Afghanistan Talks in Doha Show 'Progress' video player.

DOHA, QATAR - A 50-member delegation of Afghan elites is in Qatar for peace talks with Taliban leaders, with the hopes of ending the 18-year-long conflict in Afghanistan.

The two-day summit, facilitated by Germany and Qatar, is an “historic opportunity for all of them to bridge trust deficit, which will help pave the way for direct peace negotiations between Afghan government and the Taliban,” said Asadullah Zaeri, a spokesman of the country’s High Peace Council.

The delegation includes politicians, top members of the council, representatives of women’s groups and senior journalists, he said.

Although both sides have emphasized that members of Afghan government are attending in their personal capacity, not representing Afghan President Ashraf Ghani’s government, their presence makes this conference different from the intra-Afghan conference in Moscow in April. At that gathering, the Taliban refused to sit at the table with anyone from the administration of President Ghani - an administration they insist is a “puppet” of the United States.

Ghani termed that conference a failure.

Members of the Taliban political office are seen inside the conference hall at the start of the intra-Afghan dialogue. Sitting far right is Sher Mohammad Abbas Stanekzai, head of the Taliban delegation, in Doha, Qatar, July 7, 2019. (A. Tanzeem/VOA)

However, the United States seems to have succeeded in its efforts to get the Taliban to show flexibility.

“The Intra-Afghan Conference for Peace in #Doha has been a long time coming. It’s great to see senior government, civil society, women, and Taliban representatives at one table together,” tweeted U.S. Secretary of State Mike Pompeo.

The conference organizers are hoping this first step would pave way for a bigger breakthrough in future.

“A partial success is for people to continue to talk. A great success would be for them to come up with a framework that could lead into direct negotiations, Afghan-Afghan, and hopefully catch up with the speed in which the talks between the Taliban and the United States are progressing,” said Sultan Barakat, the director of the Center for Conflict and Humanitarian Studies at Doha Institute, who has been closely involved in organizing the event.
 
The Afghan meeting comes as the U.S. special envoy Zalmay Khalilzad, who’s already holding talks with the Taliban, is nearing an agreement over a timeframe for the U.S. and NATO troop withdrawal from the country.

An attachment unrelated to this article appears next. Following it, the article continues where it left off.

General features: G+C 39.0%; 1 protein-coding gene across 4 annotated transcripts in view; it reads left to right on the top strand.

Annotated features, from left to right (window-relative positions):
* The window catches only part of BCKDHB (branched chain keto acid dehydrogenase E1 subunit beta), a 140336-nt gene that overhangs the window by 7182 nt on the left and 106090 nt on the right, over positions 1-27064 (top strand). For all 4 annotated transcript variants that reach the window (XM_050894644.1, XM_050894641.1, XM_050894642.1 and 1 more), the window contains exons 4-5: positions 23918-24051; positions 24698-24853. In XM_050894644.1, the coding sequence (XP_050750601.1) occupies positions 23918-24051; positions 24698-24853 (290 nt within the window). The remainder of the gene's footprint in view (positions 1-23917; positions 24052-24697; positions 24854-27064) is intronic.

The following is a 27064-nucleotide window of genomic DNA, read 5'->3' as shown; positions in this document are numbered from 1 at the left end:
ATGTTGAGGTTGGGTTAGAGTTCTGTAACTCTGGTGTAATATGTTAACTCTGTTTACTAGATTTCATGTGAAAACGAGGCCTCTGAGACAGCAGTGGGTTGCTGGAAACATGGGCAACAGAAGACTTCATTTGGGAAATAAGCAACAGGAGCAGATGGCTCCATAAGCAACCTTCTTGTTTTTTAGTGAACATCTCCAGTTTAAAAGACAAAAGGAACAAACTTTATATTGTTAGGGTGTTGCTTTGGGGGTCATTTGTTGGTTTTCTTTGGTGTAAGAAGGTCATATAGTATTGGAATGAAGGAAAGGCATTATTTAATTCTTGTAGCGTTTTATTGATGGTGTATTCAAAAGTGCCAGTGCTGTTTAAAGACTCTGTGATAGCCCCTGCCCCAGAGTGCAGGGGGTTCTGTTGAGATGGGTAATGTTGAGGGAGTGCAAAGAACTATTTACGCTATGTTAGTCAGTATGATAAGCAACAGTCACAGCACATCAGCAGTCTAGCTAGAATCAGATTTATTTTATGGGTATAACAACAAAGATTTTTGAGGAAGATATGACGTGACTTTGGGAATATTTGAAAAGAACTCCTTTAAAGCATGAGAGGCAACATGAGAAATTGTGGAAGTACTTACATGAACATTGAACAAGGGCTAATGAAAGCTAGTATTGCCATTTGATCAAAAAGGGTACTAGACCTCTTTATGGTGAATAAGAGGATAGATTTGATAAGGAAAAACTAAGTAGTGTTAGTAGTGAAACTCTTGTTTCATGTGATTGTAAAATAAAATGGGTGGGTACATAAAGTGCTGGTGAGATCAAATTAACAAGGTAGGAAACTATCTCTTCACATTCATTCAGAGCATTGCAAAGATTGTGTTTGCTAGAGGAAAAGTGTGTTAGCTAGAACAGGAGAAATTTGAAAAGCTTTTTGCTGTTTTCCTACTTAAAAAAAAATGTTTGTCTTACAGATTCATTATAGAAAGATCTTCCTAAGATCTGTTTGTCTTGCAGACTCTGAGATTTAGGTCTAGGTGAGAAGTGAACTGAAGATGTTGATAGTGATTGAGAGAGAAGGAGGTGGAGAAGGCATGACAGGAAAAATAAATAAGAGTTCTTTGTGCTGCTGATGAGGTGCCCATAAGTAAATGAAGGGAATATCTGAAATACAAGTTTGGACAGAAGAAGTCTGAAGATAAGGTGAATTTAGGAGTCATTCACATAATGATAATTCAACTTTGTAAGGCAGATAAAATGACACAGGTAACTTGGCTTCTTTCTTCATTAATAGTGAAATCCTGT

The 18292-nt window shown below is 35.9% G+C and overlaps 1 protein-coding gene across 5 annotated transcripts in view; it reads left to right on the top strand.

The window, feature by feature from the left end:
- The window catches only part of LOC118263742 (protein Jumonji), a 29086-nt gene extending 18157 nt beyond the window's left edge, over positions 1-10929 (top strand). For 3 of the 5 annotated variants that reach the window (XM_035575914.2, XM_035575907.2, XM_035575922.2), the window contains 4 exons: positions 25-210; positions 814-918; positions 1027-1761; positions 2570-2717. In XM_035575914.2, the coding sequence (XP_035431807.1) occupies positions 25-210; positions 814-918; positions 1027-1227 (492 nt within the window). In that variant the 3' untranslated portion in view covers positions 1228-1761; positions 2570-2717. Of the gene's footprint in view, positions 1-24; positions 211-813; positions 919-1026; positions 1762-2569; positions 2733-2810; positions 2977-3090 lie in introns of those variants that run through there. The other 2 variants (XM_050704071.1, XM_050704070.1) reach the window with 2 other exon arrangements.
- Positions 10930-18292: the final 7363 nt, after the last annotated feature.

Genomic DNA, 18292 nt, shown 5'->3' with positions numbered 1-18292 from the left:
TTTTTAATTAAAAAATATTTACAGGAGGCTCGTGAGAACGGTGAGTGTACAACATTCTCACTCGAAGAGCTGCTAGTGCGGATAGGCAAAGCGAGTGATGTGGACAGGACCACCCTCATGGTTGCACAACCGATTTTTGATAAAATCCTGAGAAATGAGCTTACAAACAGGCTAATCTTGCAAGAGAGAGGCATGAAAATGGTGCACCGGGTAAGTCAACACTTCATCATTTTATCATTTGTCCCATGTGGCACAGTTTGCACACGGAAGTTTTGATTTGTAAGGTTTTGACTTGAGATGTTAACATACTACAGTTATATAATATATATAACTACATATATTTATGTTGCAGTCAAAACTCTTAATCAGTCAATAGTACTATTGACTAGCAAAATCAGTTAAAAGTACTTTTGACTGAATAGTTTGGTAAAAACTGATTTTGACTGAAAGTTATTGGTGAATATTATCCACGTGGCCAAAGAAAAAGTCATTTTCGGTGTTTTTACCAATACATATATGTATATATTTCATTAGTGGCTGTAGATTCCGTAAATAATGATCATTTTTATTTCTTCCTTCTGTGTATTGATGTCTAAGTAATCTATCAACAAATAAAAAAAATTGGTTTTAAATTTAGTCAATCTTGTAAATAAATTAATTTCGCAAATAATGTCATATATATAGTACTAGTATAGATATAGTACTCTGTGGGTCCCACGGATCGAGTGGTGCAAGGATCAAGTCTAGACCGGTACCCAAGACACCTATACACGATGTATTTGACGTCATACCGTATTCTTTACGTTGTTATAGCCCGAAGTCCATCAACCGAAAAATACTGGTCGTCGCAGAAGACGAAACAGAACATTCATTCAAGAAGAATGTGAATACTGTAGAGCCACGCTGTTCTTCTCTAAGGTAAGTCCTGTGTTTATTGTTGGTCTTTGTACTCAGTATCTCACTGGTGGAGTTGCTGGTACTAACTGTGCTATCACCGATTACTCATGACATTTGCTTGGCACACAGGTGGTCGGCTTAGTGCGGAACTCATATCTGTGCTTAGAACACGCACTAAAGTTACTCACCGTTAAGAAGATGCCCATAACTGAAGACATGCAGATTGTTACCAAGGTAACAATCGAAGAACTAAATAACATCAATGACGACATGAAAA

Afghan delegates inside the conference hall included Lotfullah Najafizada (2nd-R), the head of Afghan TV channel Tolo News, in Doha, Qatar, July 7, 2019. U.S special envoy Zalmay Khalilzad is seen center rear, with red tie. (A. Tanzeem/VOA)

 Both sides claim the talks are progressing well.

“The last 6 days of talks have been the most productive session to date,” tweeted Khalilzad on Saturday. The two sides will resume on the 9th after this intra-Afghan interaction which Khalilzad called “a critical milestone.”

A Taliban spokesman said in a future conference, the insurgent group may be willing to talk to top level Ghani administration officials.

“If someone is coming in his or her personal capacity and expressing his or her views on how to bring about peace in Afghanistan, we have not put any restriction on that,” said Suhail Shaheen when asked whether the Taliban could sit with government ministers or top-level officials.  

Afghan High Peace Council member Jamaluddin Badar said government representatives may be in Doha in their personal capacity but they “seemed to be giving the government’s point of view.”

Media representatives were only allowed to briefly take pictures at the start of the intra-Afghan dialogue and was asked to leave before the opening statements, in Doha, Qatar, July 7, 2019. (A. Tanzeem/VOA)

He felt positive about the discussions held till late Sunday afternoon. The Taliban, he said, seemed to be willing to address some critical concerns of most Afghans, such as how to protect the gains made since the ouster of the insurgent group in 2001, particularly in terms of institution building and human rights.

“We might have disagreements with the Taliban on how to interpret those rights, but I don’t think they will be strong enough to lead to fighting,” he said. The Taliban, he added, have even been talking about the need to reduce violence against women.

He was not the only one who expressed optimism about the discussions with the Taliban.

“I think their attitude has changed tremendously. Last night they sat with women and we chatted. They tried to show that they are willing to talk to women,” said Asila Wardak, a women’s rights activist attending the conference.

Members of the Taliban delegation are seen at the Sheraton Doha, before the start of the intra-Afghan dialogue, in Doha, Qatar, July 7, 2019. (A. Tanzeem/VOA)

 

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